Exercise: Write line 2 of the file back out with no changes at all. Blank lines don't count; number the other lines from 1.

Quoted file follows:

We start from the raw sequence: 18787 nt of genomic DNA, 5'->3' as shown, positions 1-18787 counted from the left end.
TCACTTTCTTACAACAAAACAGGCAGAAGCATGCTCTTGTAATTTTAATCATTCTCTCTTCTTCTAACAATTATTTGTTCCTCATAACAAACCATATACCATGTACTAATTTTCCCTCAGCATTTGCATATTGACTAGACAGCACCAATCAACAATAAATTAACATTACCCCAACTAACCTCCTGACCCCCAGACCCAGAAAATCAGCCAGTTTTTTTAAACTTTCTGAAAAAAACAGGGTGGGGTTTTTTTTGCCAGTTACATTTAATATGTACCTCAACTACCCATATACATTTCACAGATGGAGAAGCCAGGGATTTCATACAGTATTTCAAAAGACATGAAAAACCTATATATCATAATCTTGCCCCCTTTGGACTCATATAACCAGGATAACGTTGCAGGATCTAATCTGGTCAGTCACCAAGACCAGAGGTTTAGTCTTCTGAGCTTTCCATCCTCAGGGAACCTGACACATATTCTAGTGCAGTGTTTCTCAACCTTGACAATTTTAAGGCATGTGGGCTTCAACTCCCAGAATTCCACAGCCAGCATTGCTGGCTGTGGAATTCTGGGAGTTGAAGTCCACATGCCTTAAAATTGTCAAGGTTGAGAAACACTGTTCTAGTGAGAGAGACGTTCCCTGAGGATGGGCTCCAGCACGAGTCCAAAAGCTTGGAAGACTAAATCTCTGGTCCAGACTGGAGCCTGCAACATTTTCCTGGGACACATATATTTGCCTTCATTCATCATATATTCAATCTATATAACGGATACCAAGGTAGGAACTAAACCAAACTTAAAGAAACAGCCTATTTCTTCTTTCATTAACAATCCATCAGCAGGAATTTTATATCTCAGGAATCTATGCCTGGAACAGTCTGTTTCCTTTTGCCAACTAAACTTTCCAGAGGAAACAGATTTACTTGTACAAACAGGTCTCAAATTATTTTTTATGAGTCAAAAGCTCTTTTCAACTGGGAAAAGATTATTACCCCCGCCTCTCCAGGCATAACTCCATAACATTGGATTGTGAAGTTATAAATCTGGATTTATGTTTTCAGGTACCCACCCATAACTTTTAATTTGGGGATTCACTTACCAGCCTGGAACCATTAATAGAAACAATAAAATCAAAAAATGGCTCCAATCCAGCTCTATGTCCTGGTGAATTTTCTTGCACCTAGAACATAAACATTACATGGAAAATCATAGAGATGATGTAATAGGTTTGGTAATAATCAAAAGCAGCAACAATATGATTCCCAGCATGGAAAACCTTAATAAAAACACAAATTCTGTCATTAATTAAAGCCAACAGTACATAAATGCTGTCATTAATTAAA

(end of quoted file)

TCACTTTCTTACAACAAAACAGGCAGAAGCATGCTCTTGTAATTTTAATCATTCTCTCTTCTTCTAACAATTATTTGTTCCTCATAACAAACCATATACCATGTACTAATTTTCCCTCAGCATTTGCATATTGACTAGACAGCACCAATCAACAATAAATTAACATTACCCCAACTAACCTCCTGACCCCCAGACCCAGAAAATCAGCCAGTTTTTTTAAACTTTCTGAAAAAAACAGGGTGGGGTTTTTTTTGCCAGTTACATTTAATATGTACCTCAACTACCCATATACATTTCACAGATGGAGAAGCCAGGGATTTCATACAGTATTTCAAAAGACATGAAAAACCTATATATCATAATCTTGCCCCCTTTGGACTCATATAACCAGGATAACGTTGCAGGATCTAATCTGGTCAGTCACCAAGACCAGAGGTTTAGTCTTCTGAGCTTTCCATCCTCAGGGAACCTGACACATATTCTAGTGCAGTGTTTCTCAACCTTGACAATTTTAAGGCATGTGGGCTTCAACTCCCAGAATTCCACAGCCAGCATTGCTGGCTGTGGAATTCTGGGAGTTGAAGTCCACATGCCTTAAAATTGTCAAGGTTGAGAAACACTGTTCTAGTGAGAGAGACGTTCCCTGAGGATGGGCTCCAGCACGAGTCCAAAAGCTTGGAAGACTAAATCTCTGGTCCAGACTGGAGCCTGCAACATTTTCCTGGGACACATATATTTGCCTTCATTCATCATATATTCAATCTATATAACGGATACCAAGGTAGGAACTAAACCAAACTTAAAGAAACAGCCTATTTCTTCTTTCATTAACAATCCATCAGCAGGAATTTTATATCTCAGGAATCTATGCCTGGAACAGTCTGTTTCCTTTTGCCAACTAAACTTTCCAGAGGAAACAGATTTACTTGTACAAACAGGTCTCAAATTATTTTTTATGAGTCAAAAGCTCTTTTCAACTGGGAAAAGATTATTACCCCCGCCTCTCCAGGCATAACTCCATAACATTGGATTGTGAAGTTATAAATCTGGATTTATGTTTTCAGGTACCCACCCATAACTTTTAATTTGGGGATTCACTTACCAGCCTGGAACCATTAATAGAAACAATAAAATCAAAAAATGGCTCCAATCCAGCTCTATGTCCTGGTGAATTTTCTTGCACCTAGAACATAAACATTACATGGAAAATCATAGAGATGATGTAATAGGTTTGGTAATAATCAAAAGCAGCAACAATATGATTCCCAGCATGGAAAACCTTAATAAAAACACAAATTCTGTCATTAATTAAAGCCAACAGTACATAAATGCTGTCATTAATTAAA